• Wednesday, April 24, 2024
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BusinessDay

The winners and losers from $80 a barrel crude oil

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The government coffers of oil producing countries are swelling, but drivers in consumer nations are paying more for their fuel. As Brent hits $80 a barrel, who are the winners and losers of rising crude prices?

Among the winners are the major oil producing countries and energy companies.

In 2017 Opec and Russia began curbing supply to bolster crude prices and export revenues. Producer economies on the whole have benefited and the oil price is gaining further support as Iran has been hit by a new round of US sanctions and Venezuela’s energy sector is collapsing against a backdrop of an economic crisis.

The improvement in oil prices has already narrowed Opec-kingpin Saudi Arabia’s budget deficit, from 12.8 per cent of gross domestic product in 2016. This year it is expected to fall to 7 per cent.

Shares of oil and gas majors have rallied on better cash flows and earnings. The surge in revenues has raised the prospect of greater shareholder returns with BP signalling its first dividend increase since 2014. The MSCI European Energy index and the S&P 500 Energy index, which track companies from Royal Dutch Shell to Chevron, have both risen about 15 per cent since the end of March.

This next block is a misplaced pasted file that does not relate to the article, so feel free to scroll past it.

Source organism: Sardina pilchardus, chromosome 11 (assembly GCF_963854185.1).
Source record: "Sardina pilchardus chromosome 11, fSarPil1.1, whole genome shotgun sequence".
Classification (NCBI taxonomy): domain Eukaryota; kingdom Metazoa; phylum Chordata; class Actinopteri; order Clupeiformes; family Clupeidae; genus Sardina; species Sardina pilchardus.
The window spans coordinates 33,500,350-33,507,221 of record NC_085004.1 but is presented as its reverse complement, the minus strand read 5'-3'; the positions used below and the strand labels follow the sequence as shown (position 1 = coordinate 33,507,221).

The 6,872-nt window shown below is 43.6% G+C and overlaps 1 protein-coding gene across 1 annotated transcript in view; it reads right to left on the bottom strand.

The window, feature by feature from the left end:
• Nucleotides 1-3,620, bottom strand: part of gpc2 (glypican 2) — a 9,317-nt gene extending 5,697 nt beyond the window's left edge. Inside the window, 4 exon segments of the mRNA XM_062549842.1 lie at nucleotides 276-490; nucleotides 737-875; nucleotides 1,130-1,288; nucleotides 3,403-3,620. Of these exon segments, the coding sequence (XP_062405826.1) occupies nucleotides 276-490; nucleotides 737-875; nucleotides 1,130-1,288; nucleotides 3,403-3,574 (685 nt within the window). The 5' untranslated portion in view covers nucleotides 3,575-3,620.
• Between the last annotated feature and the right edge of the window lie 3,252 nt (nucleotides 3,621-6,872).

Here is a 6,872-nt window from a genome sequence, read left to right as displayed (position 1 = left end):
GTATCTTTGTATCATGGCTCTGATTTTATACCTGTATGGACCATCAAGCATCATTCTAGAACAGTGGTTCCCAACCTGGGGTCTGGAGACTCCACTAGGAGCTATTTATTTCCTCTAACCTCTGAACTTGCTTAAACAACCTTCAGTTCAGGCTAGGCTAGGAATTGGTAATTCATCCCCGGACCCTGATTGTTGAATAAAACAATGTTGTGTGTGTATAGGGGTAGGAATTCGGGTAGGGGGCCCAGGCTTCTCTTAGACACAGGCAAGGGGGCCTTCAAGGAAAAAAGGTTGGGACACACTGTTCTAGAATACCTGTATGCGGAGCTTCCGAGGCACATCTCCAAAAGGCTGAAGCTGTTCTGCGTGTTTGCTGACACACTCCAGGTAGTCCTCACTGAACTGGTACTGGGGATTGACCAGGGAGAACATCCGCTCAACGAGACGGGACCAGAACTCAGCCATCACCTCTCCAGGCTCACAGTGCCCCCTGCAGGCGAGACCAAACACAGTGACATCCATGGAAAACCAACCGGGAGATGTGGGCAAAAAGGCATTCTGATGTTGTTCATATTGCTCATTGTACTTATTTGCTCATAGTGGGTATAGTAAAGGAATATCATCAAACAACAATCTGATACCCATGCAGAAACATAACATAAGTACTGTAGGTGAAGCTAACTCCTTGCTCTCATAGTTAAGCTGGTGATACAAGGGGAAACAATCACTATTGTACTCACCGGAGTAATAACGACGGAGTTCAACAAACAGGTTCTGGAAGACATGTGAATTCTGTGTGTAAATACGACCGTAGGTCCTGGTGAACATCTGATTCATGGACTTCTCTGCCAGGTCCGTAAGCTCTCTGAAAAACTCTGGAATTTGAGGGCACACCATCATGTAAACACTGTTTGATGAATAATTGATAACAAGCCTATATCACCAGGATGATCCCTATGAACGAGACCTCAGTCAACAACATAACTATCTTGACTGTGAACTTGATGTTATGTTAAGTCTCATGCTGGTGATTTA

Heading the list of losers are airlines, consumers and the shipping industry as a rising oil price squeezes them. Jet fuel represents a third of airline operators’ expenses and executives predict costs will be passed on to consumers via higher fares. American Airlines, which has stopped fuel hedging, has seen its shares fall 15 per cent in the current quarter, having lowered its 2018 profit forecast.

While India’s petroleum minister warned of the “negative impact” of higher oil on big consumer countries, individuals too will be paying higher petrol prices at the pump with the US summer driving season set to be the most expensive in years. According to AAA the average price at the pump is $2.91 a gallon — up almost 25 per cent from a year ago.

Cut backs in oil supplies from big exporting countries has curbed demand for vessels just as there are an excess of tankers ready to ship oil. Shipbrokers say greater bunker fuel costs are hitting owners of vessels particularly hard as they are unable to boost rates for hiring tankers in tandem.

 

FT